Retirement Blindspots – Presented by Mark K. Lund, Financial Planner

Some life and financial factors that can sometimes be overlooked.

We all have our “blue sky” visions of the way retirement should be, yet our futures may unfold in ways we do not predict. So, as you think about your “second act,” you may want to consider some life and financial factors that can suddenly arise.

You may end up retiring earlier than you expect. If you leave the workforce at “full” retirement age (FRA), which is 67 for those born in 1960 and later, you may be eligible to claim “full” Social Security benefits. Working until 67 may be worthwhile because it will reduce your monthly Social Security benefits if you claim them between age 62 and your FRA.1

Now, do most Americans retire at 67? Not according to the annual survey from the Employee Benefit Research Institute (EBRI).

In EBRI’s 2020 Retirement Confidence Survey, 16% of pre-retirees expected to retire between ages 66-69, and 31% thought they would retire at age 70 or later. The reality is different. In surveying current retirees, EBRI found that only 6% had worked into their seventies. In fact, 70% percent of them had left work before age 65, and 33% had retired before age 60.2

You may see retirement as an extension of the present rather than the future. This is only natural, as we all live in the present – but the future will arrive. The costs you have to shoulder later in retirement may exceed those at the start of retirement. As you may be retired for 20 or 30 years, it is wise to take a long-term view of things.

You may have a health insurance gap. If you retire before age 65, what do you do about health coverage? You may shoulder 100% of the cost.

Looking forward, you may need extended care, and it seems to get more expensive each year. Wealthy households may be able to “self-insure” against extended care, but many other households struggle. In Genworth’s 2020 Cost of Care Survey, the median monthly cost of a semi-private room in a nursing home is $7,738. In California, it is $9,023; in Florida, $8,803.3

Suppose you become disabled or seriously ill, and working is out of the question. How do you make ends meet?

Age may catch up to you sooner rather than later. You may stay fit, active, and mentally sharp for decades to come, but if you become mentally or physically infirm, you need to find people to trust to manage your finances.

You could be alone one day. As anyone who has ever lived alone realizes, a single person does not simply live on 50% of a couple’s income. Keeping up a house, or even a condo, can be tough when you are elderly. Driving can be a concern. If your spouse or partner is absent, will there be someone to help you in the future?

These are some of the blind spots that can surprise us in retirement. They may quickly affect our money and quality of life. If you age with an awareness of them, you may have the opportunity to manage the outcome better.

If you ever have any questions about your investments or retirement plans, please feel free to give me a call at 801-545-0696.

 

Citations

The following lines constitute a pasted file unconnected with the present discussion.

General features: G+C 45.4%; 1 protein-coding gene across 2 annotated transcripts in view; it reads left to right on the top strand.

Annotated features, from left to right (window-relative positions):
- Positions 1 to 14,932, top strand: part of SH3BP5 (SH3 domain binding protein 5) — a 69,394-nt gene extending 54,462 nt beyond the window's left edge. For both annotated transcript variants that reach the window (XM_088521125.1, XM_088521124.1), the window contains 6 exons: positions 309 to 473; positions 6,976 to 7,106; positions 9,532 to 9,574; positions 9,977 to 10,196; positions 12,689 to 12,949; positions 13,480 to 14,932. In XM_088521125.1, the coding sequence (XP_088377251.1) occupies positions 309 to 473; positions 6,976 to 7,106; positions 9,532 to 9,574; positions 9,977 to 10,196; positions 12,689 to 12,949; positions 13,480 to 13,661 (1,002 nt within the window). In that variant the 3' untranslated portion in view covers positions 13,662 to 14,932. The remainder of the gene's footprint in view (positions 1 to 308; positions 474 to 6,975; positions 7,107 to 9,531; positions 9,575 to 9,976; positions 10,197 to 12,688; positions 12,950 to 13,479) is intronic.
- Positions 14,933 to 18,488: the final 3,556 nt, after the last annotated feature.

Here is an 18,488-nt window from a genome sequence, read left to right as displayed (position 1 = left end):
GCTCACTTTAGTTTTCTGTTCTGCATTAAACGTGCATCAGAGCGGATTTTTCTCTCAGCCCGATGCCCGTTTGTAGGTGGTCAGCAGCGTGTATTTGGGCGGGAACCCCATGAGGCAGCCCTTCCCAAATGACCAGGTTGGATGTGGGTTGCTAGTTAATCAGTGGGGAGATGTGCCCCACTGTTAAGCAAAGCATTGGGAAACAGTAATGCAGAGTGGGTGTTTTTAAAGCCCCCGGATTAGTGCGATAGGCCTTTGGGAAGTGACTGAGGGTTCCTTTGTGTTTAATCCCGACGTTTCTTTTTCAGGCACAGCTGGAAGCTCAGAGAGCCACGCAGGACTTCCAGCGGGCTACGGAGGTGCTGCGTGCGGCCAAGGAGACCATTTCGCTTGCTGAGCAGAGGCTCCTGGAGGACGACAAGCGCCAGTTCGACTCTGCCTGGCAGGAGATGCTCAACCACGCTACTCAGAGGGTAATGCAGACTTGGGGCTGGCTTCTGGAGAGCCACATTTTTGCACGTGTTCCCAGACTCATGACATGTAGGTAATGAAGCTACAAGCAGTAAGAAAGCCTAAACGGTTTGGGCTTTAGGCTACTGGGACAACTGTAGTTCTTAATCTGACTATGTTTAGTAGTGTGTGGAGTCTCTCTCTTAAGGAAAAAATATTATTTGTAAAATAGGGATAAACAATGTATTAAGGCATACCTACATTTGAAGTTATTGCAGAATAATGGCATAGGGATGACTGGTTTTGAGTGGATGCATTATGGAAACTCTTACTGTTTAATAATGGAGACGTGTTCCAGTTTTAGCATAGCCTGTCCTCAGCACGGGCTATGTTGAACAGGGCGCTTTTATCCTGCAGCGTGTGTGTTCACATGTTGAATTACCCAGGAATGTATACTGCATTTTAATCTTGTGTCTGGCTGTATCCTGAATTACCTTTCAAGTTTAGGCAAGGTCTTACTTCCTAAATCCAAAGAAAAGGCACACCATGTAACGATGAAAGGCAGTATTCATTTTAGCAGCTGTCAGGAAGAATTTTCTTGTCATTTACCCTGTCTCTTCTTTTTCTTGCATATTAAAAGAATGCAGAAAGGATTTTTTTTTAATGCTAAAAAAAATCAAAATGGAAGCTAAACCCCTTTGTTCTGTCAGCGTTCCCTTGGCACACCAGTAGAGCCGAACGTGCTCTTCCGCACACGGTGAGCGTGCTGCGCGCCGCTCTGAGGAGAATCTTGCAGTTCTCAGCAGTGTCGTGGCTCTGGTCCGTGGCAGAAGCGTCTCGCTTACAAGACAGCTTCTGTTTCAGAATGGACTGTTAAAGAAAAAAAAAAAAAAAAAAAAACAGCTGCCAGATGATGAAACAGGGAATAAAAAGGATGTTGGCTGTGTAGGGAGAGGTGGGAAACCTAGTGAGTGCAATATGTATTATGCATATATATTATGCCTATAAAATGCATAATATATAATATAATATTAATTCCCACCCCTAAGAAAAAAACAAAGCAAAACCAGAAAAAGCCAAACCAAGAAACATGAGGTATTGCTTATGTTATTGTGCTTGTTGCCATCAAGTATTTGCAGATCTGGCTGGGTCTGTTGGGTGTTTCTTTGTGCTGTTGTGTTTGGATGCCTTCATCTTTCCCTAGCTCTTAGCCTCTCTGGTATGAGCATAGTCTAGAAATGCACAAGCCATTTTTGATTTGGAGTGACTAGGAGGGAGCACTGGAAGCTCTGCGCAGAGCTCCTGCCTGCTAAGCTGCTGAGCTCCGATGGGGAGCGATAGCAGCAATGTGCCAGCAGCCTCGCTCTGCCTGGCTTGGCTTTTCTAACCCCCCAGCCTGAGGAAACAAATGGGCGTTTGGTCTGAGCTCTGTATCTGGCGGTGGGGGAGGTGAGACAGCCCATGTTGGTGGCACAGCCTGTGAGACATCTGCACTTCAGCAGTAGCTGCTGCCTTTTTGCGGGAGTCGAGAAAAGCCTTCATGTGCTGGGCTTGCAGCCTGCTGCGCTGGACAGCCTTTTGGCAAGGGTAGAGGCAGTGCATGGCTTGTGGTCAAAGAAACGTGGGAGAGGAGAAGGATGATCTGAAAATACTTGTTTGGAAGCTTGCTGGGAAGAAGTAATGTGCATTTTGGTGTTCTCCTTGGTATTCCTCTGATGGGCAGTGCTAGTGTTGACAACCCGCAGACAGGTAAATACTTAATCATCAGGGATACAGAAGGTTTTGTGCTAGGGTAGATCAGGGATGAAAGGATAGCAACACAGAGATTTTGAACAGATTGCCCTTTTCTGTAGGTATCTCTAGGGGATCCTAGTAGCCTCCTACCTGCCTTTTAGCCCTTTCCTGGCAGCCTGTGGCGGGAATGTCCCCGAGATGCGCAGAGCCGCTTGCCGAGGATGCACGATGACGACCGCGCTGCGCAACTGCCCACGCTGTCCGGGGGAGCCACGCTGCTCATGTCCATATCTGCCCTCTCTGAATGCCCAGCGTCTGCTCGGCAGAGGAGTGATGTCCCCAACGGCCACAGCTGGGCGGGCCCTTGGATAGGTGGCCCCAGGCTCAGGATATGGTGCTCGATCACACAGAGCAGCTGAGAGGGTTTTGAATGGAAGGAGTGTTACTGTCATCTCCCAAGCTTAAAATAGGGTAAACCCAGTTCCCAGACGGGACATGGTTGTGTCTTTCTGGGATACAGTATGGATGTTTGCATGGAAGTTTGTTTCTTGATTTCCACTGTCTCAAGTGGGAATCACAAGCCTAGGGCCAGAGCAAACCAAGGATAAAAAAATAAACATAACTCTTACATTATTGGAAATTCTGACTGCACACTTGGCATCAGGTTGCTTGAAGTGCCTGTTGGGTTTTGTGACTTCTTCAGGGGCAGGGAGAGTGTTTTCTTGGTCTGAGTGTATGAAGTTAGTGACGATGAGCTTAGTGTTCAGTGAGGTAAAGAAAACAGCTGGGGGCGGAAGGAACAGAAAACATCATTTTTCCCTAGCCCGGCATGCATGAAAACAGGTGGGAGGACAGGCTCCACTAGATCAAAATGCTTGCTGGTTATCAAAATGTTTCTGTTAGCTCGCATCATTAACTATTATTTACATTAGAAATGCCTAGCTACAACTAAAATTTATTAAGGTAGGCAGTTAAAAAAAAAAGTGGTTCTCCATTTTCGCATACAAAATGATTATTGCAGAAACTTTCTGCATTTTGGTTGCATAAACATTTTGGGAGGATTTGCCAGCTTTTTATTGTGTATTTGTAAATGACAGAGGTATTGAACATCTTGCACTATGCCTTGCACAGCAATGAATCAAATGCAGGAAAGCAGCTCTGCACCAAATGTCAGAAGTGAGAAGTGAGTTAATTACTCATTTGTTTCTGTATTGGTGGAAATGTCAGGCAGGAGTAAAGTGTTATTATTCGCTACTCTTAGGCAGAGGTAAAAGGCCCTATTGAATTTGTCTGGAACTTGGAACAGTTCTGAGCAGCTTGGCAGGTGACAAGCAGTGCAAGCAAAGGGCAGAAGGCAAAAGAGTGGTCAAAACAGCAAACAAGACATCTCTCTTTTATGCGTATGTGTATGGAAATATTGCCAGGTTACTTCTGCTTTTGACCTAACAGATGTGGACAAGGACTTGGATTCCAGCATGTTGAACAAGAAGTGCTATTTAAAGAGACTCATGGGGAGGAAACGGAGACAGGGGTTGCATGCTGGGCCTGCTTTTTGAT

1. Social Security Administration, December 1, 2020
2. Employee Benefit Research Institute, December 1, 2020
3. Genworth Cost of Care Survey, March 30, 2020

This information should not be construed as investment, tax or legal advice and may not be relied on for the purpose of avoiding any Federal tax penalty. All information is believed to be from reliable sources; however we make no representation as to its completeness or accuracy. All economic and performance data is historical and not indicative of future results. Market indices discussed are unmanaged. Investors cannot invest in unmanaged indices. The publisher is not engaged in rendering legal, accounting or other professional services. If assistance is needed, the reader is advised to engage the services of a competent professional. This material was prepared by MarketingLibrary, Inc., for Mark Lund, Mark is known as a Wealth Advisor, The 401k Advisor, Investor Coach, Financial Advisor, Financial Planner, Investment Advisor and author of The Effective Investor. Mark offers investment advisory services through Stonecreek Wealth Advisors, Inc. a fiduciary, independent, fee-only, Registered Investment Advisor firm providing investment and retirement planning for individuals and 401k consulting for small businesses. Mark’s newsletter is called The Fiduciary Report. Cities served in Utah are: Salt Lake County, Utah County, Park City, Salt Lake City, Murray, West Jordan, Sandy, Draper, South Jordan, Provo, Orem, Lehi, Highland, Alpine, American Fork.

Category: Articles, Blog

About the Author ()

Mark K. Lund is the author of The Effective Investor, a #1 Best Seller, and founder of Stonecreek Wealth Advisors, Inc. an independent, fee-only, Registered Investment Advisory firm. He has provided articles for or been quoted in: The Wall Street Journal, The Salt Lake Tribune, The Enterprise Newspaper, The Utah Business Connect Magazine, US News & World Report, and Newsmax.com, just to name a few.  Mark publishes two newsletters called, “The Mark Lund Growth Report” and “Mark Lund on Money.”  Mark provides CPE (continuing professional education) courses for CPAs.  You may also have seen him on KUTV Channel 2, or as a guest speaker at a local association or business. Mark provides investment and retirement planning services for individuals and 401(k) consulting for small businesses. In his book, The Effective Investor, Mark exposes the false narrative magazines, media, big Wall Street firms, and most advisors want you to believe. The good news is that Mark will show you that you don’t need their speculative ways of investing in order to be a successful investor. Get a free copy when you schedule your initial consultation.

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